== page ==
Michelle Cohen Levy

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Is your boss cheating you out of the chance to earn overtime?

| Jan 7, 2020 | Firm News |

The recent raise in Florida’s minimum wage may be something you have looked forward to for years. Still just a little more than a dollar over the federal standard, every bit helps, especially since you rely on your paycheck to meet your financial obligations and buy the things you need and want. Another thing that helps boost your take-home pay is overtime. You may be one of those who eagerly accepts extra shifts and assignments for the chance at reaching the 40-hour threshold to qualify for overtime.

You know that overtime pay is time and a half your normal pay rate. However, you never seem to see that bump on your paycheck even when it feels like you are regularly on the job more than 40 hours a week. If this is the case, you may want to notice whether there are times when you are working off the clock.

You deserve fair pay

State and federal laws forbid employers from requiring or allowing hourly employees to work without fair compensation. This means a just wage. If your employer asks you to complete assignments or to stay and work after you have logged out, your boss may be breaking the law. Additionally, he or she may be robbing you of the chance to earn the overtime wages you deserve. Some of the common tricks unethical employers use to avoid paying employees include the following:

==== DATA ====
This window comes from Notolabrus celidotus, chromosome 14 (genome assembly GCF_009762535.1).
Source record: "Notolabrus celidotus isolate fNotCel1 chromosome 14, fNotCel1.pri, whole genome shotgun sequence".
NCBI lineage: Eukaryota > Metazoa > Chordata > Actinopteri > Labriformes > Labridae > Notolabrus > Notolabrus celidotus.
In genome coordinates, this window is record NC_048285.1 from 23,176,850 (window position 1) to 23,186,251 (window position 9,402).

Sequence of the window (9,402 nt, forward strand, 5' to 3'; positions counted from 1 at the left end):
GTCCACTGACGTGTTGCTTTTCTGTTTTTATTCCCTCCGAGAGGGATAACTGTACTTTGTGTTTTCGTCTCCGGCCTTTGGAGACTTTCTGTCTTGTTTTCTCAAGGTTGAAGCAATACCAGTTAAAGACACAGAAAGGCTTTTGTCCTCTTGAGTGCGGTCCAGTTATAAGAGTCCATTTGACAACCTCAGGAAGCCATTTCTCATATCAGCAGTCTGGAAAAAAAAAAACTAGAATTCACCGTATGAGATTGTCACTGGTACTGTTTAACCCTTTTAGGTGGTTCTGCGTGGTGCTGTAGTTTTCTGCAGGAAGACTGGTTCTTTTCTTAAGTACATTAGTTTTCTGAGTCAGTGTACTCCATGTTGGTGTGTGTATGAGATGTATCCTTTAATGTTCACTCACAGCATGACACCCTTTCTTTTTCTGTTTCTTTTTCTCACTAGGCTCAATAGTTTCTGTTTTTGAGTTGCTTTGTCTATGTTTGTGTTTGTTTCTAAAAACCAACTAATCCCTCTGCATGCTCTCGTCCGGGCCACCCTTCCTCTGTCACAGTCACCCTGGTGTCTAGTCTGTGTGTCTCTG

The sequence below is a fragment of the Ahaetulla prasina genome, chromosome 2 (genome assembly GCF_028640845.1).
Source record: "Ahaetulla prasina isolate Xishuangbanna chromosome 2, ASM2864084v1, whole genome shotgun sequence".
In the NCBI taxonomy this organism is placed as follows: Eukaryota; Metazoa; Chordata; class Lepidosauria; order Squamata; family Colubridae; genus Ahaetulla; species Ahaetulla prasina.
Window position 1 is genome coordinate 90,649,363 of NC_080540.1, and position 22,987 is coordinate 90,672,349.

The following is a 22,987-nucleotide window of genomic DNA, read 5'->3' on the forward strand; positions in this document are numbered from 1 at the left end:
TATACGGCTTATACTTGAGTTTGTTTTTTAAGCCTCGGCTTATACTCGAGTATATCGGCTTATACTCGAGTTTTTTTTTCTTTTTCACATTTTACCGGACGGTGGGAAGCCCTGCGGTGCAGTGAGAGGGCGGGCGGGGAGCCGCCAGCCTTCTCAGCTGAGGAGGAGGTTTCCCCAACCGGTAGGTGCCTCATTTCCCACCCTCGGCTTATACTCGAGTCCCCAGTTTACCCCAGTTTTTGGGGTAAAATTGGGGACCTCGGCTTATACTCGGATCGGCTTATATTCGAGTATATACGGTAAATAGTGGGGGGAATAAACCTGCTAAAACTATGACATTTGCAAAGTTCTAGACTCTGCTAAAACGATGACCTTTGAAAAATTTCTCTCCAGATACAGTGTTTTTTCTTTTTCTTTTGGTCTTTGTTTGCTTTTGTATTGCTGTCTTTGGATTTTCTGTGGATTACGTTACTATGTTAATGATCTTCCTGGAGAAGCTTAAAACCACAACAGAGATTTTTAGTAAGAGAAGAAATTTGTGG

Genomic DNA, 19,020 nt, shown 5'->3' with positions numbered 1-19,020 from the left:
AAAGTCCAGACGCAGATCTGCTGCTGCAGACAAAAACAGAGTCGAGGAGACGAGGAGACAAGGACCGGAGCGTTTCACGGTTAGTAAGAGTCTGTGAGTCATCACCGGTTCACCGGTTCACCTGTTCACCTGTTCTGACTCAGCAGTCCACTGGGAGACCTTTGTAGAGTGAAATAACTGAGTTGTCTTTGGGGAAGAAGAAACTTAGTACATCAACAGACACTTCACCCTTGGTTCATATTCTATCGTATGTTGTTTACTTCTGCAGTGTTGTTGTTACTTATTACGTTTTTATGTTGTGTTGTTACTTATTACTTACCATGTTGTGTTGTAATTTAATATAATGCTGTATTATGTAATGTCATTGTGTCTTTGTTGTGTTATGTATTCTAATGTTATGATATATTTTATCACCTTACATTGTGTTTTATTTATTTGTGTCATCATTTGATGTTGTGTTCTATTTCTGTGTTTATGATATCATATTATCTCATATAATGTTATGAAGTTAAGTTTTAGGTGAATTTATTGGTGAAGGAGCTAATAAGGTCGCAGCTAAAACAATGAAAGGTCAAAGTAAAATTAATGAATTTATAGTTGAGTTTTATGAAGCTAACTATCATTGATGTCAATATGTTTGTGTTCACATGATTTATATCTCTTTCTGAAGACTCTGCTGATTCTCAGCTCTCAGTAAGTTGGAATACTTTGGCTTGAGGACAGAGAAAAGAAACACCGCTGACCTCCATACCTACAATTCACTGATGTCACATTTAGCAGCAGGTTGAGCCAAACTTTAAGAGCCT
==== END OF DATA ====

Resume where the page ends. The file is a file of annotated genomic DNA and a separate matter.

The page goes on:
• Not paying you for the time you travel from the office to a meeting with a client
  • Requiring you to reply to work-related phone calls or emails without pay when you are home
  • Making you stay at your desk to answer phones or greet customers while you are taking your unpaid meal break
  • Telling you to clock out before you redo work, make corrections on mistakes or clean up after your shift
  • Clocking you out during down time between customers or when you are on a call and not allowed to leave the workplace
  • Refusing to pay you for attending mandatory meetings or training sessions during work hours

As an hourly employee, you know that time is money. The time you are on the job is time you are not with your family, meeting other obligations or doing things you enjoy. If your employer does not pay you for that time, you may wish to consult an attorney to see if you are a victim of wage violations and to learn about your legal options.